Our Privacy/Cookie Policy contains detailed information about the types of cookies & related technology on our site, and some ways to opt out. By using the site, you agree to the uses of cookies and other technology as outlined in our Policy, and to our Terms of Use.


The Stuff They Don’t Tell You Before You Go Into Labor

Photograph by Twenty20

You read all the books on labor. You watched all the documentaries. You got all the advice from your mom, your mother-in-law, every single one of your aunts and even from those friends who make juggling life with three kids under 5 look easy. But still, I found that some advice slipped through the cracks.

These are the ones actually worth remembering.

You might shake uncontrollably.

I don’t know if it was just the nerves, the stress, the heightened levels of sheer adrenaline or a weird combination of the three, but the closer I got to delivery, the more my teeth chattered and my limbs trembled. I wasn’t cold, but the nurses kept putting heated blankets on top of me. I kept trying to say it wasn’t really helping, but I couldn’t talk all that well because of my jack-hammering teeth, so I was as sweaty as I was shaky.

The jury's still out on what exactly causes the shaking, but it could be related to hormone shifts, adrenaline response and temperature, or even blood incompatibility between Mom and Baby. If you find yourself rattling and rolling, do whatever it takes to calm yourself down. If you shake, you shake.

When they break your water, it’ll feel like the best pee you’ve ever had.

This was glorious. That strange rush of liquid falling out of you is oddly euphoric and in a lot of ways, it reignited my desire to keep on pushing through. I think I might have heard angels sing in the seconds that followed but I had also been laboring for more than 26 hours by this point, so my cognitive abilities were more than likely a little fuzzy.

Those pictures are the precursor to the biggest and happiest moments of my life, and looking at them now helps me remember the whole story.

Trust your instincts. No matter what.

You know your body better than anyone else. If you need an epidural, get one. If you need to sway and chant, do it. If you want to eat 14 cherry popsicles while you’re impatiently waiting to dilate to a dang 7, you do you, mama. Your labor belongs to you and you’ll be the only one that gets to remember it, in excruciating detail, for years to come.

Control as much as you possibly can, and if your birth plan starts to fall off the rails and imperative things that you wanted and needed to happen aren’t panning out, it’s OK. Like a wise ice princess once said: Let it go. And remember that nobody deserves to shame you later for split-second decisions you made on one of the hardest, most trying days of your life. Trust yourself. Trust your body. And trust the process. You can do it. Your body was built for it.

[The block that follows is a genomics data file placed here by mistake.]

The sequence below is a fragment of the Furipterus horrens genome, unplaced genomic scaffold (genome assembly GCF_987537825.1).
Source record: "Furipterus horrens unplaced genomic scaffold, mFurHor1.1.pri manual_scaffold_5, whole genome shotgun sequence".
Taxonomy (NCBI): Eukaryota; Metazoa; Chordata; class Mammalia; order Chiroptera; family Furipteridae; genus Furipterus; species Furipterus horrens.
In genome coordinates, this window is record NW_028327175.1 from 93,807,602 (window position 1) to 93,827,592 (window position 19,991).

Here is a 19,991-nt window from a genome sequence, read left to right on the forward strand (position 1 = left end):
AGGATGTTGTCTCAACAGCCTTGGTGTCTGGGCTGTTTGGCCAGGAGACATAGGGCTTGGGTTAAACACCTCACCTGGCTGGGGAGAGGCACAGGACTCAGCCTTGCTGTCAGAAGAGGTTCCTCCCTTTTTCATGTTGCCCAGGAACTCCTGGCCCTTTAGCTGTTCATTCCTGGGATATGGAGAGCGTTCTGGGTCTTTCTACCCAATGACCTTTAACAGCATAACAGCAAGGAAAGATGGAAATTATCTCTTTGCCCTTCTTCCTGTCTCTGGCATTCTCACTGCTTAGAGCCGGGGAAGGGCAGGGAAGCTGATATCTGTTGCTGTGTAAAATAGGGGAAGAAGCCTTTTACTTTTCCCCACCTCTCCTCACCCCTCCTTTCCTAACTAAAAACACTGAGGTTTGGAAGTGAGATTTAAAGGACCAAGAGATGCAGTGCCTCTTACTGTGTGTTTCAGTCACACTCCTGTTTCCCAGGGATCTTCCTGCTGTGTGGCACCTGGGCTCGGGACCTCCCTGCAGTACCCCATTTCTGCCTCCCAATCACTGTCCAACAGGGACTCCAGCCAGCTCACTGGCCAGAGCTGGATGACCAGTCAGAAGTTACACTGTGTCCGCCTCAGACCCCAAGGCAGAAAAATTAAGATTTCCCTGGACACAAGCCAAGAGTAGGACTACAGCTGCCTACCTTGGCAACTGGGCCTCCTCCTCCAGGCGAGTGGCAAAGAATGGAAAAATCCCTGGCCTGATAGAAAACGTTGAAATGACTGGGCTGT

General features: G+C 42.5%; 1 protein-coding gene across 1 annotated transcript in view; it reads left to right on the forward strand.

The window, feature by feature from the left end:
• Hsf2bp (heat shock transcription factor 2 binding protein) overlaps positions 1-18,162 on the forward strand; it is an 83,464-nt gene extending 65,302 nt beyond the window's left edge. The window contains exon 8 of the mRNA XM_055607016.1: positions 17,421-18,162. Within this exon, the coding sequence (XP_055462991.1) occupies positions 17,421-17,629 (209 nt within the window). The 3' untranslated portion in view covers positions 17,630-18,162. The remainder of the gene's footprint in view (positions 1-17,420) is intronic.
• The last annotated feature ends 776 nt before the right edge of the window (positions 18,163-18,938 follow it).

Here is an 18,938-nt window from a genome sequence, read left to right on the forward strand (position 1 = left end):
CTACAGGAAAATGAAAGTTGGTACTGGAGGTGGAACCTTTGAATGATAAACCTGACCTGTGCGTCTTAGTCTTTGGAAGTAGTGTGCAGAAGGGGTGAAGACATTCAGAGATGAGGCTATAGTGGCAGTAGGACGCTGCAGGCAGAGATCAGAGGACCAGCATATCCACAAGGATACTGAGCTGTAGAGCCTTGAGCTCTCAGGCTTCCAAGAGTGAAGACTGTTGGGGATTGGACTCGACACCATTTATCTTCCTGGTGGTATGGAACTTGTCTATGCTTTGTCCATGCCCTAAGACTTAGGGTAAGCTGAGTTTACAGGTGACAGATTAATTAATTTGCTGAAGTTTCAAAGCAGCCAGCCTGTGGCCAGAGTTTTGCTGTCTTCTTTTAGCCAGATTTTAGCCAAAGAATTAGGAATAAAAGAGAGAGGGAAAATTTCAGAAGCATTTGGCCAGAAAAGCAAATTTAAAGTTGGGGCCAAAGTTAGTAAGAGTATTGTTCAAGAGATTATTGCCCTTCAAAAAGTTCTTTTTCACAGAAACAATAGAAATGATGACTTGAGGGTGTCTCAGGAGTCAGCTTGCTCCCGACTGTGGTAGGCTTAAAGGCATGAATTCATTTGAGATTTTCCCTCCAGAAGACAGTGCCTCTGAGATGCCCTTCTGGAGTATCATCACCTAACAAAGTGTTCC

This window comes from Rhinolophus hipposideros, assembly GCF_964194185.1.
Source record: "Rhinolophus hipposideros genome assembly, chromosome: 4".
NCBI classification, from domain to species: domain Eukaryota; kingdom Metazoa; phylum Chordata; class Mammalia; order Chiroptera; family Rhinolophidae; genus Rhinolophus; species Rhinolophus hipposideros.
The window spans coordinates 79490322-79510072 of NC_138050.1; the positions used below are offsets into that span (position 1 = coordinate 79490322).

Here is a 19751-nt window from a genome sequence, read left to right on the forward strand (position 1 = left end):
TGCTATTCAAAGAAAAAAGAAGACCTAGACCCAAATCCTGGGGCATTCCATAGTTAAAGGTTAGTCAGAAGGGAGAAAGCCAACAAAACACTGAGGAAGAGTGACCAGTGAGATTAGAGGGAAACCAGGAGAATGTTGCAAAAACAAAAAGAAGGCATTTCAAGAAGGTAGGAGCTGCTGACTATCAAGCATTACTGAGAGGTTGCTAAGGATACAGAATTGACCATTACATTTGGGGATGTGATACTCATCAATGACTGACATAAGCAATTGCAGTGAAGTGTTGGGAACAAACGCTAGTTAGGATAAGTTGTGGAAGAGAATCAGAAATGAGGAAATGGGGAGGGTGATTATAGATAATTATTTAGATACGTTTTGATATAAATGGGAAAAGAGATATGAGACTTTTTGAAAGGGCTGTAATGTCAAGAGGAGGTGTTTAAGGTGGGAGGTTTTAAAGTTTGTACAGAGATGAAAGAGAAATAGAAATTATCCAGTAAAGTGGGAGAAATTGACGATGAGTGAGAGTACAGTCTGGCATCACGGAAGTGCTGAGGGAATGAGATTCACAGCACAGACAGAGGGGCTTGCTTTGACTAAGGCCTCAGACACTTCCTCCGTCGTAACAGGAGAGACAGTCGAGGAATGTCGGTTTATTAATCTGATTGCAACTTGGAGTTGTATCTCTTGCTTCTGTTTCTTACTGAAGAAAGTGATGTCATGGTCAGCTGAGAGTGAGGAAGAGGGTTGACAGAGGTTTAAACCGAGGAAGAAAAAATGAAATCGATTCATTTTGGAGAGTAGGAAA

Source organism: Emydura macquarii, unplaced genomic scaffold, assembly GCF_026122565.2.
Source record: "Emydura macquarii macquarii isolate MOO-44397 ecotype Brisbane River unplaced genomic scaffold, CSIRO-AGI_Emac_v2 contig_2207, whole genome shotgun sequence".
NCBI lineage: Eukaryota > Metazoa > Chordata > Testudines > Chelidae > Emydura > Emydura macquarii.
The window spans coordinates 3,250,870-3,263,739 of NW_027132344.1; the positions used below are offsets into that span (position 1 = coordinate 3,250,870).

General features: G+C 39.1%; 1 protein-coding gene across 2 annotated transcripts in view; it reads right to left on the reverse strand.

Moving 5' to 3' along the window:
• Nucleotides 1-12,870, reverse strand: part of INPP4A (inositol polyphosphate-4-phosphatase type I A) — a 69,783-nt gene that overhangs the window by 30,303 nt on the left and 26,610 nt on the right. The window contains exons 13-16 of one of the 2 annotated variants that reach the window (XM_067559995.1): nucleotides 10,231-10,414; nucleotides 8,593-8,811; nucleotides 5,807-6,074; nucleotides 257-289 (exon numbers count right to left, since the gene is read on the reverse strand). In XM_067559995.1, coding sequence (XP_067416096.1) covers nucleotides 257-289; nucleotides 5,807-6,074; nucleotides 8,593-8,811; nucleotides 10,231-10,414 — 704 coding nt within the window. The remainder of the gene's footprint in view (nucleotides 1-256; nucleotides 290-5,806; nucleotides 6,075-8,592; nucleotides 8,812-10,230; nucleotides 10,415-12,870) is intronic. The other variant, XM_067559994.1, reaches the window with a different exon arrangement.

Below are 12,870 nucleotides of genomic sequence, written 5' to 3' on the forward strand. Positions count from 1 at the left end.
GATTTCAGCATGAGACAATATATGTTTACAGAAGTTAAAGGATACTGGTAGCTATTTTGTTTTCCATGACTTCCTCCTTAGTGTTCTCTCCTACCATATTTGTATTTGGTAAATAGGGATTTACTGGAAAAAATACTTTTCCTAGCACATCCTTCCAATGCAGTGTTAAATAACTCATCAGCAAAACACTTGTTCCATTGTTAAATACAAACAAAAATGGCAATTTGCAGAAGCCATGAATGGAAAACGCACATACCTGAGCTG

Your birth playlist is paramount to everything else you bring with you to the hospital.

Plan it like it’s a dissertation for your last semester of graduate school. Listen to each song in the weeks leading up to the big day and make a mental note of how each one makes you feel. If it’s not nostalgic, empowering or from a place of love, cut that song from the list immediately. Include fast songs that make you laugh or take you back to an awesome day you got to experience. Include ballads that make you cry like your feelings are too big to handle. Most importantly, include songs that make you think of the baby you’ve been growing, songs you’ve sung to your belly or hummed while getting ready, songs that remind you how deep your love for that unborn human is. You’ll remember these songs for the rest of your life, and if you love them all, then the one that just so happens to be playing as your baby is plopped into your arms will mean so much. Make it a good one.

Buy yourself a new pack of underwear.

Go to your local Target and grab the cheapest pack of high-rise undies you can find. Make sure they’re a size too big, so they’re extra comfy once your squishy baby body no longer contains a baby. Be sure they’re ones you won’t get too attached to, as your post-birth body (and all the weird stuff that comes out of it) will undoubtedly destroy them.

Let someone take your picture.

This is daunting for most of us, as our laboring selves are maybe the most unkempt versions of us to ever exist, but this tip is a big one. It doesn’t matter how sweaty you are. It doesn’t matter that you’re wearing a gown with the butt part cut out. It doesn’t matter that your face is contorting into awful shapes because of hard labor. Thank God my mother was in the room with me to snap the occasional picture of me standing up and swinging my hips when laying in my bed for hours on end got annoying, or the one of my sister holding my hand during a deep contraction, after she had just braided my hair into a stubby side braid, or the one of my husband at my side, smiling down at me even though I look like someone threw me directly into a tornado right before the photo was taken.

Those pictures are the precursor to the biggest and happiest moments of my life, and looking at them now helps me remember the whole story for all that it was, my whole labor story, the hard parts and the intense parts and the life-altering parts and the absolutely breathtaking parts. Having all of that to look back on is absolutely everything.